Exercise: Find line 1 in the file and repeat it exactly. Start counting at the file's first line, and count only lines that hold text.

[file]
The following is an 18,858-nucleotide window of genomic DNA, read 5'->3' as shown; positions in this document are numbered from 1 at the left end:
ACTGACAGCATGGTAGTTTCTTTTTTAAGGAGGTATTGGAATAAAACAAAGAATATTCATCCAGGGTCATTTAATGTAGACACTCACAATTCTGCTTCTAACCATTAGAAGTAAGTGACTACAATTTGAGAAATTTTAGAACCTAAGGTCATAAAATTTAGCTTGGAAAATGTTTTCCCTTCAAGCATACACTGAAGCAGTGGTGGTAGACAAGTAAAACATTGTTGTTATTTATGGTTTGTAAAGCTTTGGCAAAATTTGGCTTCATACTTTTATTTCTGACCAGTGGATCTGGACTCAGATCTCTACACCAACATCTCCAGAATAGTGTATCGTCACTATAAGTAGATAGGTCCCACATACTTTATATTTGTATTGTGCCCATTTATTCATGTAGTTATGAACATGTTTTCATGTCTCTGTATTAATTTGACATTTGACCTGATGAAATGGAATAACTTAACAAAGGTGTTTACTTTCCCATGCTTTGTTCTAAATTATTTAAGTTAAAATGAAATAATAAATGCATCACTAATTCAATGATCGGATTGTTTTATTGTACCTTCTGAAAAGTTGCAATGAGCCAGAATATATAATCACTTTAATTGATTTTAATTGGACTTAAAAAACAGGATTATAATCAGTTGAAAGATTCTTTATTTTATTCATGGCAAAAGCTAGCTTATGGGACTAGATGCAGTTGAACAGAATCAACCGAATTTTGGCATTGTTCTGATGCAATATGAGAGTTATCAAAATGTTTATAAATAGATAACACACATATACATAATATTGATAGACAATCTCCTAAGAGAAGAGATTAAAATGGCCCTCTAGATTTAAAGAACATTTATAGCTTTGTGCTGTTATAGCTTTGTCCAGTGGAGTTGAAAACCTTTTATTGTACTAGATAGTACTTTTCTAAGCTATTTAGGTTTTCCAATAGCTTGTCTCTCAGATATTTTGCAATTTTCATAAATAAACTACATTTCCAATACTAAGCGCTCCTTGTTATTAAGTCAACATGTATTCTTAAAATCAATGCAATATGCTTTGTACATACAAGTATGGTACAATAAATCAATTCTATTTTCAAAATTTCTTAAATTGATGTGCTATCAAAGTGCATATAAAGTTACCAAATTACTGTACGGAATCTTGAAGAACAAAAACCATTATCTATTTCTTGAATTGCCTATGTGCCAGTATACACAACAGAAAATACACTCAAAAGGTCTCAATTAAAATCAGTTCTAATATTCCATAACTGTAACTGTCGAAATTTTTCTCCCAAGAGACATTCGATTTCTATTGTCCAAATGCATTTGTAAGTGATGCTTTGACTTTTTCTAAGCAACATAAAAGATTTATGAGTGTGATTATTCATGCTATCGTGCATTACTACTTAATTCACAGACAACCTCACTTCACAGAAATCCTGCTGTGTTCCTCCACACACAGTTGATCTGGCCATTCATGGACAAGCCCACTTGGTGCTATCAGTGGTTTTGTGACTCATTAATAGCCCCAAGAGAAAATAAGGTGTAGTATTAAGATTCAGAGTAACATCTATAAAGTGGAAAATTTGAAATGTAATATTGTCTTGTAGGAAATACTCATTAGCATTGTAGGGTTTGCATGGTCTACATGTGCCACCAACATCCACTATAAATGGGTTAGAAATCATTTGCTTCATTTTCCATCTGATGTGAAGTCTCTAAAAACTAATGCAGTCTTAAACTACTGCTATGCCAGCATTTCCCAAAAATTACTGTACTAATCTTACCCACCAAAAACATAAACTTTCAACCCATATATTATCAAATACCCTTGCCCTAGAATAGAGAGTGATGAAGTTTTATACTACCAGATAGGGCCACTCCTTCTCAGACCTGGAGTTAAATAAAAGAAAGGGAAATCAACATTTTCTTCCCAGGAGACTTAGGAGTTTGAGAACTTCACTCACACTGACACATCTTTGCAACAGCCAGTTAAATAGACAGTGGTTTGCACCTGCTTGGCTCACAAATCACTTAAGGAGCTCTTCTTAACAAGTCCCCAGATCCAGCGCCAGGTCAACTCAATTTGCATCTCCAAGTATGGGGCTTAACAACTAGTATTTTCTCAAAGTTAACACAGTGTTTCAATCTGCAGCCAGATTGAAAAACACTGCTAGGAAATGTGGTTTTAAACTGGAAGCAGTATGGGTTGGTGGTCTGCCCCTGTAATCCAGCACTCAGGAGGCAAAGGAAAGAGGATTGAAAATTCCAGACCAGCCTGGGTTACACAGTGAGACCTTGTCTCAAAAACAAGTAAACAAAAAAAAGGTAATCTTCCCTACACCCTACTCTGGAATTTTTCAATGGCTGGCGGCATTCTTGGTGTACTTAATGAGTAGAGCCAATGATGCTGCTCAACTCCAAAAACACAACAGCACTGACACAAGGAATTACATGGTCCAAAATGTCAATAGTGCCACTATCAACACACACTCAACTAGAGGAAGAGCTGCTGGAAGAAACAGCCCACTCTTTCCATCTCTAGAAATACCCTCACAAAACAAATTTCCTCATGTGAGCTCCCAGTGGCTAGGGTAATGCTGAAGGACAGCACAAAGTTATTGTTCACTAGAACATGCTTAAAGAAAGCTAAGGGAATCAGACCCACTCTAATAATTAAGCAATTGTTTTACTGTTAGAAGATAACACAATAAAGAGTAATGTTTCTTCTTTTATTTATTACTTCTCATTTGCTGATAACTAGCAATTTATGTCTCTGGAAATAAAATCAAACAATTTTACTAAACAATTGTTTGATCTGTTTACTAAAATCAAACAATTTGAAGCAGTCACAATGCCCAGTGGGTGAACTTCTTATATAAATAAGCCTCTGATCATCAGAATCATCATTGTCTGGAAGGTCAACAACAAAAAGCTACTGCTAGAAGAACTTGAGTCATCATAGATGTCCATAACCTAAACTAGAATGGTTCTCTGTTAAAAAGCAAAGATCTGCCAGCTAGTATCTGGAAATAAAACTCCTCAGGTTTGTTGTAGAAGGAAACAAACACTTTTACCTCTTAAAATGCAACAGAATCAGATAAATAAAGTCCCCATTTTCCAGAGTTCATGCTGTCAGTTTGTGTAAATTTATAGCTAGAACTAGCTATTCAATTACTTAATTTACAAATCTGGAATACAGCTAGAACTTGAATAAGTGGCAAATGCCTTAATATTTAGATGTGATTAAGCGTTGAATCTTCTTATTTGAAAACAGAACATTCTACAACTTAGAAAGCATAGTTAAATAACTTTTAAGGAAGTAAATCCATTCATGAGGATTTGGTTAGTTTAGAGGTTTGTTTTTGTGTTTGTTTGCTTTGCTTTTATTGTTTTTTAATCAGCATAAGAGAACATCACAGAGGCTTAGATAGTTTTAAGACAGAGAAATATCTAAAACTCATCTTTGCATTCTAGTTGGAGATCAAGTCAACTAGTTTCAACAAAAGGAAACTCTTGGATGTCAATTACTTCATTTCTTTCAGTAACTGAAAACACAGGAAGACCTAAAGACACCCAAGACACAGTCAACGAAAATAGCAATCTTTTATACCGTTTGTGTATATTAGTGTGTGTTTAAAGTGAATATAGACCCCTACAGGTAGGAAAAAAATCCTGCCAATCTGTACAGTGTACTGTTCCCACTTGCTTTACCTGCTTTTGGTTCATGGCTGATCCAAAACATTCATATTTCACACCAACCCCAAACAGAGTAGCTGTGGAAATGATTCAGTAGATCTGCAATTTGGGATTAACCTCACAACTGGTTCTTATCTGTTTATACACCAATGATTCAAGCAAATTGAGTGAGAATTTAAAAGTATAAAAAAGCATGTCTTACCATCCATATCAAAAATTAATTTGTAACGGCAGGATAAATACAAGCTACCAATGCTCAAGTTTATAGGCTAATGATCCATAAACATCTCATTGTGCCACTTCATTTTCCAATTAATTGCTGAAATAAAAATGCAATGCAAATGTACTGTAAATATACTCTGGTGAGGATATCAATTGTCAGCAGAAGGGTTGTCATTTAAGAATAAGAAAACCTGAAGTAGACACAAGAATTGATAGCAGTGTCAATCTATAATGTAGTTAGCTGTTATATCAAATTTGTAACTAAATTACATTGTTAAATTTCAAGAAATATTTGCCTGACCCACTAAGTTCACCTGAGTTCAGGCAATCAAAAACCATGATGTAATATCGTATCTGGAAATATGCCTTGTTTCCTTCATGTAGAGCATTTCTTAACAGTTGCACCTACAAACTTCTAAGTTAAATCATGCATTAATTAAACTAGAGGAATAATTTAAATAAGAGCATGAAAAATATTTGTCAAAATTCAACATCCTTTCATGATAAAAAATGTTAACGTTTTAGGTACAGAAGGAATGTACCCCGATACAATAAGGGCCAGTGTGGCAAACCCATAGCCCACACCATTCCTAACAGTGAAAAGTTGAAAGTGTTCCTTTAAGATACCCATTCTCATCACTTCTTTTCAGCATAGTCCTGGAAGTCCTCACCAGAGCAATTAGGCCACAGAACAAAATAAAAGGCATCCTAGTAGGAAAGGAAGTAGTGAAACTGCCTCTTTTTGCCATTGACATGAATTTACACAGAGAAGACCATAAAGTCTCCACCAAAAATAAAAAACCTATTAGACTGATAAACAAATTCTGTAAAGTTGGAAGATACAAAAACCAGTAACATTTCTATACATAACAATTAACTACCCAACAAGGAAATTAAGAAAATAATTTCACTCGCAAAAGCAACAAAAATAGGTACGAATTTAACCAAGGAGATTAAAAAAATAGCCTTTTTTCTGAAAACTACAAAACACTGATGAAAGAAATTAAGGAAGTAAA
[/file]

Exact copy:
The following is an 18,858-nucleotide window of genomic DNA, read 5'->3' as shown; positions in this document are numbered from 1 at the left end: